Former Prosecutor Who Argued Hillary Clinton Could Be Indicted Over Email Scandal Is Now a Federal Judge

But his argument!

The U.S. District Court for the Western District of North Carolina has a new judge on the bench — one who just so happens to have argued in that past that Hillary Clinton could have been indicted over a certain email scandal. The U.S. Senate voted to confirm Kenneth Bell to his post 55-43 on Wednesday. Bell is both a former prosecutor and a partner at the McGuireWoods law firm.

It was U.S. Sens. Thom Tillis (R-N.C.) and Richard Burr (R-N.C.) who recommended Bell.

As Bloomberg Law noted, an op-ed that Bell wrote for the Charlotte Observer back in July 2016 garnered some attention among Democratic senators, such Sen. Dianne Feinstein (D-Calif.).

Here’s how Bell’s op-ed began:

As a former federal prosecutor, I disagree with FBI Director James Comey’s assertion that “no reasonable prosecutor” would bring felony charges against Hillary Clinton for mishandling “classified information either intentionally or in a grossly negligent way.” To the contrary, any reasonable prosecutor would indict. “Only facts matter,” as Comey said.

As Secretary of State, Clinton used several personal, unclassified email servers, none supported by full-time security staff. Her email was less secure than Gmail. Among Clinton’s emails, 110 contained information classified at the time sent and received; eight contained Top Secret information. Three emails not produced by Clinton were also classified at the time sent and received. Another 2,000 emails were later determined to contain classified information.

Bell went on to say that Comey “got out of his lane in telling the world no prosecution should, or would, be brought.”

“FBI agents investigate and present facts to prosecutors. Prosecutors decide whether to bring charges,” he continued. “This decision wasn’t up to Comey. Attorney General Lynch accepted Comey’s recommendation in less than a day. No ‘reasonable prosecutor’ would do that.”

Here’s the Feinstein Q&A about the op-ed:

Q: What evidence do you have that Secretary Clinton “placed her compulsion for privacy and personal convenience above the security interests of the country”?

A: My 2016 opinion piece was written based upon nearly 18 years as a federal prosecutor, 10 of which I served as First Assistant United States Attorney under both Democrat and Republican appointed United States Attorneys, and 17 years as a defense attorney. It particularly criticized then FBI Director Comey for stating a prosecutorial decision, which in mv view at the time should have been left to officials of the Department of Justice. In my view at the time, it would have equally been a usurpation of the Attorney General’s authority for Director Comey to state that “every reasonable prosecutor” would pursue an indictment.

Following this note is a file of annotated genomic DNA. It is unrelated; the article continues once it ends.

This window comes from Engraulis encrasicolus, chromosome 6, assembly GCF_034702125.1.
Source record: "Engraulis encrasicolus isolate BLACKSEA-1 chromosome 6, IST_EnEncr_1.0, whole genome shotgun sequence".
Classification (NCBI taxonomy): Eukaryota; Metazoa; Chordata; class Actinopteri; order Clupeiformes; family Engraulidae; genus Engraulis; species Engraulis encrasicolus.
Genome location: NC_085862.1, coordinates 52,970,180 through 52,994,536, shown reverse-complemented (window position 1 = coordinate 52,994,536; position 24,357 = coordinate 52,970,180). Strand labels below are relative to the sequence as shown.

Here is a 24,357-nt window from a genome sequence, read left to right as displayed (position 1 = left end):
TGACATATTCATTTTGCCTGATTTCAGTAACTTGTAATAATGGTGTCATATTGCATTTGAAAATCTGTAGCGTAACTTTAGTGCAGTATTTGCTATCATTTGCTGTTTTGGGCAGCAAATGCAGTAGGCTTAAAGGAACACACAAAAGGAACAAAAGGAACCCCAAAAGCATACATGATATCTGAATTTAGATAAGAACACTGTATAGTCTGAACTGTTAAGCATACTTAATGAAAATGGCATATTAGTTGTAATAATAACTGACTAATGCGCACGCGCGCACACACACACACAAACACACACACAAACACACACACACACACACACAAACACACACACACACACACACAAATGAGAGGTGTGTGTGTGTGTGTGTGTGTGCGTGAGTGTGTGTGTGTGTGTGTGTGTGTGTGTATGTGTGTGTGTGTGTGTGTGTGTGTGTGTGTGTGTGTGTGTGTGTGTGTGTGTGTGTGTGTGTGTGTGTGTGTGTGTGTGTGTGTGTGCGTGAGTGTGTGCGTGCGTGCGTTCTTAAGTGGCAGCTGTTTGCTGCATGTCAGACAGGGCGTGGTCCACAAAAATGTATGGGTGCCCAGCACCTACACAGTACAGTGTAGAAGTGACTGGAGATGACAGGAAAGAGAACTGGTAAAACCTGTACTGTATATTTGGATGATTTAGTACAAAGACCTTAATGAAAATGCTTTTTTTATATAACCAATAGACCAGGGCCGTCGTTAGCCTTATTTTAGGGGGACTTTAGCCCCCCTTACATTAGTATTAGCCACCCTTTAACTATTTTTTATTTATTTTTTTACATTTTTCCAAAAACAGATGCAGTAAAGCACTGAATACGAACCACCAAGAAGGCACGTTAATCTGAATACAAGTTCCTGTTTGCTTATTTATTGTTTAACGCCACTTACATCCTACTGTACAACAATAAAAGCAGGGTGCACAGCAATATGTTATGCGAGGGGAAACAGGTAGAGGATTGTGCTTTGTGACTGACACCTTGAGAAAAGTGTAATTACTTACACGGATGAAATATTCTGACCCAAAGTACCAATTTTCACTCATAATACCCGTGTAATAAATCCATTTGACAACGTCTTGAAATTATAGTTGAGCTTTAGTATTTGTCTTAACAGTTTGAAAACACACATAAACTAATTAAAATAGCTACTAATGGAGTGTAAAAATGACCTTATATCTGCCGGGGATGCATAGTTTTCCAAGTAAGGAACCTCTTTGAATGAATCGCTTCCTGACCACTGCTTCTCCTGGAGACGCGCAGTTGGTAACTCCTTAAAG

My personal opinion expressed in the 2016 op-ed was based on general media reports about Secretary Clinton’s email practices while she was Secretary of State.

Q: What evidence do you have that Secretary Clinton used “personal servers so as to keep government records inaccessible”?

A: My personal opinion expressed in the 2016 op-ed was based on general media reports that Secretary Clinton maintained unsecured personal servers for convenience, and that thousands of official emails were found on those servers.

Q: During your time as an Assistant United States Attorney, how many cases did you work on that involved allegations of mishandling classified information? Please provide the name and citation of each case, and the nature of your involvement in the case, including whether you served as chief counsel on the matter.

A: As an Assistant United States Attorney I did not work on any cases involving allegations of mishandling classified information. Both as an Assistant United States Attorney and as a defense attorney I have received very high security clearances and been given access to highly classified information. As part of those clearances I received security briefings regarding the appropriate handling of classified information and the criminal penalties for failing to handle classified information appropriately.

The DOJ’s Inspector General did find that fired FBI Director Comey’s handling of the Clinton probe was “extraordinary and insubordinate.”

[Image via Rune Hellestad/Getty Images]

Matt Naham is managing editor of Law&Crime. He formerly worked as news editor and weekend editor at Rare.

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